Must-See Waterfalls on Each Hawaiian Island

07/04/2018 | by Courtney Dennis | Big Island Kauai Local Area Local Tips Maui Oahu Things To Do Vacation Planning Vacation Rentals

For many travelers to Hawaii, a visit to a breathtaking waterfall tops the list of experiences that make for a memorable vacation. Because the islands were formed by volcanic eruptions and now have dramatic mountain ranges with periods of heavy rain, the 50th state is the ideal place to see these natural wonders. Many of Hawaii’s waterfalls are easily accessible, with some offering a chance for a refreshing swim in spectacular tropical surroundings.

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Photo credit:

1) Akaka Falls (Big Island)

About 11 miles north of Hilo on the Big Island’s famed Hamakua Coast, Akaka State Park provides an opportunity to follow a 0.4-mile loop to a stunning 442-foot waterfall. An admission fee of $5 per car covers parking, use of the restrooms and water fountains, and access to the paved path (which is not strenuous but does include stairs). The path winds its way through verdant rainforest with bamboo and wild orchids, to a mighty display of nature.

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2) Waimoku Falls (Maui)

On the lush east side of Maui just south of the magical Hana region, hikers will find the Pipiwai Trailhead across the road from the Kipahulu parking lot at Haleakala National Park. The well-maintained trail, nearly two miles in each direction, meanders alongside the Pipiwai Stream for an elevation gain of around 650 feet. The 200-foot Makahiku Falls appear just over half a mile into the hike, followed by a huge banyan tree, an otherworldly bamboo forest, and finally the powerful, awe-inspiring 400-foot Waimoku Falls.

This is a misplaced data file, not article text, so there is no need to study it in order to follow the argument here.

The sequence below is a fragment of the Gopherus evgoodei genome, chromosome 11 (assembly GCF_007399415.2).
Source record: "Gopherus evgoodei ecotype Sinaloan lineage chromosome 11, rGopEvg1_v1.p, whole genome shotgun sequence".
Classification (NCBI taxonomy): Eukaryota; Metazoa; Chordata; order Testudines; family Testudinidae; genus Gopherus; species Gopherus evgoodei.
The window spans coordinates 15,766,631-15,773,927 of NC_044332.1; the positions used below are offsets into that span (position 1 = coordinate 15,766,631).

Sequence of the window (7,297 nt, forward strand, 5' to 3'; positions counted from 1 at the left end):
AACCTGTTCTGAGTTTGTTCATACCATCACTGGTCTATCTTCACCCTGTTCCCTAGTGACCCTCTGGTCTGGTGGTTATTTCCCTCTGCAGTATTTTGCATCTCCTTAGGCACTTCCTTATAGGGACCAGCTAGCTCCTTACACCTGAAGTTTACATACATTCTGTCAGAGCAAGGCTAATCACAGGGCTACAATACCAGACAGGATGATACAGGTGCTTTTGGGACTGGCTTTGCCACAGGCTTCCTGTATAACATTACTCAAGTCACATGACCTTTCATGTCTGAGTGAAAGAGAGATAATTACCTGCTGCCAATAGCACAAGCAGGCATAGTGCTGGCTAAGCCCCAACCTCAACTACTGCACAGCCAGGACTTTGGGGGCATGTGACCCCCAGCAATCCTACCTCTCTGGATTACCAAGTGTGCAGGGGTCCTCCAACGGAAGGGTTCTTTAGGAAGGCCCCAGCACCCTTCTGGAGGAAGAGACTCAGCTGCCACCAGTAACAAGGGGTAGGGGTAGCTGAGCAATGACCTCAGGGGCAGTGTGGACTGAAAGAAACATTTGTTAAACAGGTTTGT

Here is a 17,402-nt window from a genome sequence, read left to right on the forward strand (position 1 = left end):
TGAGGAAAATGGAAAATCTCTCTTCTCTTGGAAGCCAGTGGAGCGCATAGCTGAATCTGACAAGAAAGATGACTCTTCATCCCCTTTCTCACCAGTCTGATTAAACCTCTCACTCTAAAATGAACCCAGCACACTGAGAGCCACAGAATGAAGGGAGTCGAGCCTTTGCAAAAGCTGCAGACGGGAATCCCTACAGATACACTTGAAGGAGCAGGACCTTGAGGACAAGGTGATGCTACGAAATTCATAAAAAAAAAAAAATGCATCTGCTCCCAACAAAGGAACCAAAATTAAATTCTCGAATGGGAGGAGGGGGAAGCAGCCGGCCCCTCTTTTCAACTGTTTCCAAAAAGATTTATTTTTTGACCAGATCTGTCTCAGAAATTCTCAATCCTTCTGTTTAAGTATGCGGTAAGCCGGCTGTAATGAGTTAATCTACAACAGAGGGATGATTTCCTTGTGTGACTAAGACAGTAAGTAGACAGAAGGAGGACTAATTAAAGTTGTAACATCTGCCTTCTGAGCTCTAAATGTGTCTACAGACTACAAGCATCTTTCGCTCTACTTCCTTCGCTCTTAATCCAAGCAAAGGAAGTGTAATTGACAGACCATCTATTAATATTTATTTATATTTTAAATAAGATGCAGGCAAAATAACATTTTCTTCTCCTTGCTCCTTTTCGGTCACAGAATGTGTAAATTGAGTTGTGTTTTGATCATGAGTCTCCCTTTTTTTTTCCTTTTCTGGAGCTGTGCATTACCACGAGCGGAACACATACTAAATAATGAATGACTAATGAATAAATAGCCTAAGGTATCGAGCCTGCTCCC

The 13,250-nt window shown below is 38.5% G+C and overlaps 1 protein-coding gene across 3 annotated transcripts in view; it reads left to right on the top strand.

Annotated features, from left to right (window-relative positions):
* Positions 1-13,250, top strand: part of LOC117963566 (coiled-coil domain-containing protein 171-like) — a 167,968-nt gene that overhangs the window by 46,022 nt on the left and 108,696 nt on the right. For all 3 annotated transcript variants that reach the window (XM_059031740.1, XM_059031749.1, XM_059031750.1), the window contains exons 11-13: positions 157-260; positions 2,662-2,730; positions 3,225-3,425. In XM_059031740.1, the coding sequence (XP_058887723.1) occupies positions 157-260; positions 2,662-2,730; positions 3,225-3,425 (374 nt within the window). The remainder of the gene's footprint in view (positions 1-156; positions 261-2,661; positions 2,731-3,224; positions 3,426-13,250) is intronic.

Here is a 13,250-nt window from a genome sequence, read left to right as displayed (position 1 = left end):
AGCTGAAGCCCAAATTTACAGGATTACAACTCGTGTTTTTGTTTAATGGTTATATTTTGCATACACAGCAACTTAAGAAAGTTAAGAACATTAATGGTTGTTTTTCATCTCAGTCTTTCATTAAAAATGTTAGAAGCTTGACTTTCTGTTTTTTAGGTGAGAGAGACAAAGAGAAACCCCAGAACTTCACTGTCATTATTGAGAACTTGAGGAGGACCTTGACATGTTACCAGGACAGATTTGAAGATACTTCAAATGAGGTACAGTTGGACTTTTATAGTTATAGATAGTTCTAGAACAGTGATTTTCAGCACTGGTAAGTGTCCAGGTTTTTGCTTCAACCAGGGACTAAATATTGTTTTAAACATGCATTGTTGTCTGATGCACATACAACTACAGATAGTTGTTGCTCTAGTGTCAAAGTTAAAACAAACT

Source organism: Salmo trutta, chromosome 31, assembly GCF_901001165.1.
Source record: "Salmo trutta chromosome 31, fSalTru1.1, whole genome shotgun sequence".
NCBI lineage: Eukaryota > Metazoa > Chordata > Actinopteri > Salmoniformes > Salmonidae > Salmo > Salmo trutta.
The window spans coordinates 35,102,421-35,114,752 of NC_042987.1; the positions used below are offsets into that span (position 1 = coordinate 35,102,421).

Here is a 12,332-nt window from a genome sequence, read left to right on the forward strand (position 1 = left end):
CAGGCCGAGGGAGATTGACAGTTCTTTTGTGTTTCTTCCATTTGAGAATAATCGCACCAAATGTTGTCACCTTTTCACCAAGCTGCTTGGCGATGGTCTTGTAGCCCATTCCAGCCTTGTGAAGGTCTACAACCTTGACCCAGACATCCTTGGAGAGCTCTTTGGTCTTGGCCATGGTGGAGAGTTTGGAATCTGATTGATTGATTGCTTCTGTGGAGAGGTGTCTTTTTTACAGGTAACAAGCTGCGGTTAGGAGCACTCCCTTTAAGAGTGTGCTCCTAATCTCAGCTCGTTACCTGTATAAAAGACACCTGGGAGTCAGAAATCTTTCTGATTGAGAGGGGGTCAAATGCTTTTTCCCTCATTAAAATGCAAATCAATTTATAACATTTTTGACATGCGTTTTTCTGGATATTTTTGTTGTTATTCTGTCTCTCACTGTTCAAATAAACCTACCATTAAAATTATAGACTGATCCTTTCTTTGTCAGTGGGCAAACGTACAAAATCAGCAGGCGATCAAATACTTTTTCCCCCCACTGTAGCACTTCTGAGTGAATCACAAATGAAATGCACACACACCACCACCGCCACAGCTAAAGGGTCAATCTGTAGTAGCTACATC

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Photo credit: bdearth via Flickr

Photo credit: bdearth via Flickr

3) Uluwehi Falls (Kauai)

Also known as Secret Falls, the 100-foot-tall Uluwehi Falls are fed by a stream from Mount Waialeale, one of the wettest places on Earth. Guided tours (through companies such as Kayak Kauai or Outfitters Kauai) typically involve a 45-minute kayaking trip down the Wailua River, followed by a 20-minute hike through the Wailua River Valley rainforest. The journey features distant views of Nounou Mountain (generally referred to as Sleeping Giant), access to Kamokila Hawaiian Village and Fern Grotto, and the option of swimming in the cool waters of the pool below the falls.

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4) Waimea Falls (Oahu)

Those traveling to Oahu’s North Shore may wish to take a leisurely, fairly flat 1.5-mile-round-trip stroll through Waimea Valley’s lovely botanical gardens. A 45-foot-tall waterfall awaits, cascading into a 30-foot-deep pool where many visitors opt to take a dip. Changing rooms, a lifeguard, a shower, and a visitors’ center with food and beverages make this one of the Aloha State’s more family-friendly adventures.

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